Police Ask Soviet Diplomat to Appear For Questioning
TOKYO (AP) _ Police on Monday asked a Soviet trade representative to appear for questioning on suspected espionage activities and filed theft charges against a director of a Japanese company, a police official said.
The metropolitan police official, who spoke to The Associated Press on condition of anonymity, identified the Soviet as Yurii Gennadjevich Pokrovskii and said he was a trade representative in Tokyo.
Japan’s Foreign Ministry said Hiroshi Shigeta, director of the ministry’s Soviet Division, summoned Valentin V. Sheshin, acting chief of the Soviet trade delegation, to the ministry to request Pokrovskii’s appearance.
The police official said Pokrovskii also was asked to appear on suspicion of purchasing goods that were stolen.
He said Minoru Shimizu, director of the Tokyo Aircraft Instrument Company’s enterprise department, is suspected of providing Pokrovskii with information about flying-management systems and other aircraft instruments.
Kyodo News Service said the flying-management system involved is a device that guides aircraft to the best course and altitude according to the velocity of the wind.
The police official said Shimizu allegedly took the information without permission from his company and supplied it to Pokrovskii and Yurii Nnikolaevich Demidov, an official with the Soviets’ Aeroflot airlines who returned home on June 20, 1986.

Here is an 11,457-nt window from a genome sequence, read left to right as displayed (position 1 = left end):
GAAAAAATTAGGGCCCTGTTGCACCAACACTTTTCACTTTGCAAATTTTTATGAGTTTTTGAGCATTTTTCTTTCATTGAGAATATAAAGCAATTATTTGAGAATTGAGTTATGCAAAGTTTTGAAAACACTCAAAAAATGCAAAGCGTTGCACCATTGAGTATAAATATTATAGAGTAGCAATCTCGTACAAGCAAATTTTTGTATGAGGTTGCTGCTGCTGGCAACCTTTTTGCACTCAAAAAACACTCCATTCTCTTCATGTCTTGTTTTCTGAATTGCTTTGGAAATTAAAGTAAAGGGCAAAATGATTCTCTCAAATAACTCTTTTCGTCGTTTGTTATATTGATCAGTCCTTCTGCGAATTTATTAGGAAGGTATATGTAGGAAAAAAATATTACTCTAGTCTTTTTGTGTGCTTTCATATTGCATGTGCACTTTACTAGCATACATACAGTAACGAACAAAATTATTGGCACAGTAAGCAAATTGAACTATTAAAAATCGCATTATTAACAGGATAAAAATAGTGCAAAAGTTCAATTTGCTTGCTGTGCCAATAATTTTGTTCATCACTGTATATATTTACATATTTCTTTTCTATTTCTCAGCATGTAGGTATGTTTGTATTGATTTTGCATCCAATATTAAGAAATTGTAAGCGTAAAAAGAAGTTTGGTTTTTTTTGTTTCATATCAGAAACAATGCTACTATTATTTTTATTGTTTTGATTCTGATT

Shimizu, who is still with Tokyo Aircraft Instrument, has been called in repeatedly for police questioning since early this month, according to local news reports, but he has not been arrested.
The police official said police filed charges of theft and professional embezzlement against Shimizu. Conviction could carry a penalty of up to 10 years in prison.
The Tokyo District Prosecutor’s office said it will conduct an investigation to determine whether to indict Shimizu on the police charges.
Pokrovskii and Shimizu had been meeting in restaurants and railway platforms two or three times a month from April 16, 1986 until early this month, the police official said.
He said it was believed the Soviets paid about $65,800 for the information they obtained.
Kyodo said Tokyo Aircraft Instrument produces equipment for military planes, including F-15 jet fighters and P3C anti-submarine patrol planes, for the Japanese defense agency. The news agency said the company is capitalized at $3.3 million and has 754 employees.